Category: Opinions | April 23, 2020
In early April, regulations were drawn up to change the time, frequency and location of all local authorities planning meetings so as to allow for local governance to become virtual. Across London, there have been differing responses. Some councils, such as the Royal Borough of Kensington and Chelsea, have set up virtual committee meetings and are making decisions very quickly. Others are struggling, many with woefully lacking IT infrastructure to support even basic home-working, and others have abandoned planning decisions which will result in blockages. The hope is that the first councils to embrace virtual meetings will provide best practice to encourage and support the rest.
Meanwhile, the Planning Inspectorate has suspended all examinations, hearings, inquiries and site visits until further notice, but it is looking at using video conferencing to enable proceedings to continue. Trials begin end of April. There will of course be a backlog of cases and new appeals are unlikely to be processed quickly, but the hope is that alternative measures will be put in place as soon as possible. Written appeals are continuing though with some impact on time periods for determination.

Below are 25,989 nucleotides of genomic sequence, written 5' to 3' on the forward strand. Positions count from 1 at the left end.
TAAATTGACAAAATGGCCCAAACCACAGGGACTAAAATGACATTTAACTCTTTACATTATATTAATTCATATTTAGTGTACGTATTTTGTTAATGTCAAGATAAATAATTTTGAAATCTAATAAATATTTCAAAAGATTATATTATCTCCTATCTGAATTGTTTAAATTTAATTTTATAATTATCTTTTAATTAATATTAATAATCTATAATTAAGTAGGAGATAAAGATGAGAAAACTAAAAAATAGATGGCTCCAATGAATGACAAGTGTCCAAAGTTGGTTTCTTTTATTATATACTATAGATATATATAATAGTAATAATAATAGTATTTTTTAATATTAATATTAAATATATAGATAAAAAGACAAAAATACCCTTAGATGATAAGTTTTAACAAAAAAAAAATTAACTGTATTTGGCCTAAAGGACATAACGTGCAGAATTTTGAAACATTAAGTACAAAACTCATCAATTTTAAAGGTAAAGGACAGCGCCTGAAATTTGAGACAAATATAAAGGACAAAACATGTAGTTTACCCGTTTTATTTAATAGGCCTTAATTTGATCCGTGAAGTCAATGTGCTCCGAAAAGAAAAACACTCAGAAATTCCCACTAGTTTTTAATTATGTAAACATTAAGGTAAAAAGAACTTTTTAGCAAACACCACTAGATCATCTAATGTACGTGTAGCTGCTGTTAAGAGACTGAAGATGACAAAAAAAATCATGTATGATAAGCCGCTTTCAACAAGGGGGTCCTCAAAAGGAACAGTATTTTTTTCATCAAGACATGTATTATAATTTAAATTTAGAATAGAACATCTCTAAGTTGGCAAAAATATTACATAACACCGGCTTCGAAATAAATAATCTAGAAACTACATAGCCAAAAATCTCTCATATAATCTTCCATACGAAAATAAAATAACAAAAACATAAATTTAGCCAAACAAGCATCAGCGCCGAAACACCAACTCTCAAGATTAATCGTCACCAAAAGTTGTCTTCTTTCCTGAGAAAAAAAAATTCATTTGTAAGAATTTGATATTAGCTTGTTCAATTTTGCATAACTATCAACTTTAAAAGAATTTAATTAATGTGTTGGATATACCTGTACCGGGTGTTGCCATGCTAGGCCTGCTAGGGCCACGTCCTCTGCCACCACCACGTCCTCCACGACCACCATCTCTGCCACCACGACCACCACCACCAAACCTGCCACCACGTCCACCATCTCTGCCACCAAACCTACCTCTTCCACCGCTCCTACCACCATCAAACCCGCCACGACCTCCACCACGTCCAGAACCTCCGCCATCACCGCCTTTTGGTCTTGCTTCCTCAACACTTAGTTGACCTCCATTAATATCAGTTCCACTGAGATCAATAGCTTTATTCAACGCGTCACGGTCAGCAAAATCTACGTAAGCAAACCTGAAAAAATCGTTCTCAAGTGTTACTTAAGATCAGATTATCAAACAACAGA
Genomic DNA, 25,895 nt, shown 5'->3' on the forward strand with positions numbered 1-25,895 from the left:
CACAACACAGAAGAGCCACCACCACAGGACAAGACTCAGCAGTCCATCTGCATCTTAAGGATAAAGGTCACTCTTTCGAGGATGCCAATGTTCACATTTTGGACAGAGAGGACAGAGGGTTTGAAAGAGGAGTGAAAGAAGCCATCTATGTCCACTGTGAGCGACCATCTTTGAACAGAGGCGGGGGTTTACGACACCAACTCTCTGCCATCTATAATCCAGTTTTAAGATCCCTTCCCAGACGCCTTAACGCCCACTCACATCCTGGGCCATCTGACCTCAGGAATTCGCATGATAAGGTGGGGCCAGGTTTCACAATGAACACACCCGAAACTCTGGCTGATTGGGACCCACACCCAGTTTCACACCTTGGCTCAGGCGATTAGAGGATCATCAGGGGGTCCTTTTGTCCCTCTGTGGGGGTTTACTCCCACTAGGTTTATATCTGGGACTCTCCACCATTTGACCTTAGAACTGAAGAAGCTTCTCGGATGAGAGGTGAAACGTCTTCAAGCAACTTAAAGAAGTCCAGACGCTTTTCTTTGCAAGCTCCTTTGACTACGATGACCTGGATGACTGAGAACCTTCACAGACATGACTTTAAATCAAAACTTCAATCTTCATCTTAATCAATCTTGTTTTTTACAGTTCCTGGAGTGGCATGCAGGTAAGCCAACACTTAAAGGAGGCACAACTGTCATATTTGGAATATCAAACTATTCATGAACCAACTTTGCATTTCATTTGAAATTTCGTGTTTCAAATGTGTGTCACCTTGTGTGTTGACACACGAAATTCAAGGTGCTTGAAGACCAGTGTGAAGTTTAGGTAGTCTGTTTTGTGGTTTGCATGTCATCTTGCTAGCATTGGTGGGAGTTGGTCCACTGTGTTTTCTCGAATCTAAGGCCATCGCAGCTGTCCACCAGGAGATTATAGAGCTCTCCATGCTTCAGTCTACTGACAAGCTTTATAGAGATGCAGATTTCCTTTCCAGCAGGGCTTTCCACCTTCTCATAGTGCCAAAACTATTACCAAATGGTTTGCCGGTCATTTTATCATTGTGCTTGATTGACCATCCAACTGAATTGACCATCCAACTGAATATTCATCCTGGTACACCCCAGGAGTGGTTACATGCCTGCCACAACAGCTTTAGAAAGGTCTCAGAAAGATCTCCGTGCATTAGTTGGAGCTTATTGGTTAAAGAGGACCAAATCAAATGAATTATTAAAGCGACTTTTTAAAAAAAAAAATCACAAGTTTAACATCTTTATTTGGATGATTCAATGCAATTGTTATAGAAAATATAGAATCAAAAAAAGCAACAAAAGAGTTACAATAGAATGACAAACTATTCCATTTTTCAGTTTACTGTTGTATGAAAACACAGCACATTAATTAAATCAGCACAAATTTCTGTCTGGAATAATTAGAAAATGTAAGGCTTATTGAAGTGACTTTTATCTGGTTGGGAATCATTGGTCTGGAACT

Public participation still needs to take place and one body, Civic Voice, is seeking to ensure that communities are engaged in the planning process from the outset so the new rules do not make it much harder for communities to share views and that there is proper scrutiny.
Local authorities and developers must ensure that this continues, to remove any chance for judicial review arising from accusations of lack of public participation. There is unlikely to be a ‘one-size-fits-all’ approach, so it will be interesting to review how local authorities are adapting to the new legislation. It is vital that local authorities continue to provide the best service and innovate to prioritise decision-making to keep the planning system going – especially where it benefits the local and national economy. Local authorities cannot simply put business on hold until further notice and abandon any real democratic scrutiny of their decision-making.
Original Article by Martha Grekos in Property Week